How to Beat the Flu

If you think that you are physically at the top of the world just because you have a flawless face and you hit the yoga class twice a week with your girlfriends, think again. In fact, you are still vulnerable. All it takes is the invasion of a few miserable little viruses into your system and before you know it, you could be huddled in bed, shivering and sweating, aching all over with a hacking cough and an overflowing nose, with a general feeling like you have just gotten run over. When that happens, you know that you have just been flattened out by the flu.


How You Catch It

Sitting in the draft will not give you the flu, nor will getting cold or wet, although these things may lower your resistance to infection. Regular exercise, good nutrition and a few supplements at the right time can help strengthen your immune system. The other trick is to stay away from people who are infected. Someone with an infection is most contagious from one to four days before they show any visible symptoms.

The virus is primarily transmitted through respiratory droplets. If someone who is infected is standing near you coughing, sneezing or even just talking to you, they are essentially creating these little respiratory droplets. If you happen to inhale those, chances are you are likely to become infected.

Additionally, the flu virus can be transmitted in another way — do-it-yourself infection. For instance, say you head over to the gym for your regular session of bis and tris. You grab the barbell, shuffle the weights around here and there or switch dumbbells in between your sets. Or maybe you take a sip from the water cooler and proceed to wipe your mouth with your bare hands. Guess what? Your hands might have just given you the flu and you may end up a quivering wreck within the next 24 hours.

This is because flu is contagious, and as such, everything from the equipment to the front door gym may carry the flu virus if someone else infected by the virus came into contact with it prior. So, when you touch your eyes, mouth or nose (these are the most vulnerable points for infections), you efficiently transfer the viruses into your system. Public surfaces, including phones, ATM machines, handrails and even paper money are usually infected.


How Not to Catch It

According to the Centre for Disease Control, the best single preventive measure is to get an influenza vaccination every year. Flu shots are 70% to 90% effective. They cannot cause the flu and the only side effect that you are likely to get is the slight muscle soreness. Here is a pro tip: Consciously relax the muscle where the shot is administered. Tensing it when you feel the needle cause more soreness. If you wind up catching the flu virus even after the vaccination, it will likely be less severe and of shorter duration than it would have been without the shot. Doctors say that most people who claim they caught the flu despite getting the flu shot probably had no more than a bad cold. Only those with an allergy to eggs (vaccines contain traces of egg protein) or with other medical problems, such as pneumonia or bronchitis, should avoid the flu vaccination.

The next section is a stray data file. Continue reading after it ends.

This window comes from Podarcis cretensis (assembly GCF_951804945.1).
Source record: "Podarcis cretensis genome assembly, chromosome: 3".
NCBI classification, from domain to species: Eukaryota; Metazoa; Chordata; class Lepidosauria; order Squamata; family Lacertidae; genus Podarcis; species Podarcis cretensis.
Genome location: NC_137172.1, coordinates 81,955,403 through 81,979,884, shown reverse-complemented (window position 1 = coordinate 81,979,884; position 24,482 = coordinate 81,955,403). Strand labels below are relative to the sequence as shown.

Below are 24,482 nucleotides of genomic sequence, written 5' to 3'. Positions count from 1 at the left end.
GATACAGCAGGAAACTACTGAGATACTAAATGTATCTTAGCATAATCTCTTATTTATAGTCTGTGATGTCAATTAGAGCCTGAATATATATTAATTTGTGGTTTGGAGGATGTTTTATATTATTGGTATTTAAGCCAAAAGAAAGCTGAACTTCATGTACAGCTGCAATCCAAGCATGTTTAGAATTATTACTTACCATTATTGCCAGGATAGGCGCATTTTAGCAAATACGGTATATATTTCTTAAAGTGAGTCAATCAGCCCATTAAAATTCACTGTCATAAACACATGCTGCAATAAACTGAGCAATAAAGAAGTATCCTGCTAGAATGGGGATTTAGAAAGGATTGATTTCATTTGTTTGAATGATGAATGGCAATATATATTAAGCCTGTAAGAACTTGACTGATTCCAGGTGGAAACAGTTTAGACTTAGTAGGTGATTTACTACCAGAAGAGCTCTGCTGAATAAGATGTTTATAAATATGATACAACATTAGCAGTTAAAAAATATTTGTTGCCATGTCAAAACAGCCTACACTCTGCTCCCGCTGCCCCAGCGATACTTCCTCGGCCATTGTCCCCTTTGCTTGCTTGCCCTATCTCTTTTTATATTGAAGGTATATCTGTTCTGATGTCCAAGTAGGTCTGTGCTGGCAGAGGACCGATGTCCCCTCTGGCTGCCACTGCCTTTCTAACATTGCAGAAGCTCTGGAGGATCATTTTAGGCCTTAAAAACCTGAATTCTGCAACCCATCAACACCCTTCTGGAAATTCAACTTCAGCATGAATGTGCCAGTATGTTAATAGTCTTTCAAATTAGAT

The next best preventive measure is fairly simple: Wash your hands and face every chance you get. Cold water is perfectly alright, but you must use some form of hand soap and rub your hands together for at least 15 seconds. Between washings, keep your fingers out of your eyes, nose and mouth, and remember to chug down lots of fluids.

A 2005 study of endurance athletes published in the Journal of Applied Physiology found that heavy exertion increased the risk of upper respiratory tract infection for a two-week period following race events. This appears to have been caused by a depressed immune system function. Health experts and professionals have also noticed a rebound effect after bodybuilders’ pre-contest dieting is over. When they start to eat again, they often come down with the flu. A similar pattern is observed with triathletes.

Supplements like vitamin C may reduce the severity or duration of cold and flu symptoms. It stimulates white blood cells, including virus-chomping macrophages and interferon, which fights viruses. Additionally, glutamine can also be consumed in significant quantities for the immune system. This amino acid is produced naturally by the body but when an infection or diseases stresses the body, the result can be glutamine deficiency. This, in turn, can lead to a significant loss of strength and muscle mass. Lastly, vitamin A plays a crucial role in protecting mucous membranes and is essential for the production of saliva, sweat and tears. The mucous membranes of the eyes, nose and mouth are where infections enter your system, so keeping them moist and healthy is extremely important.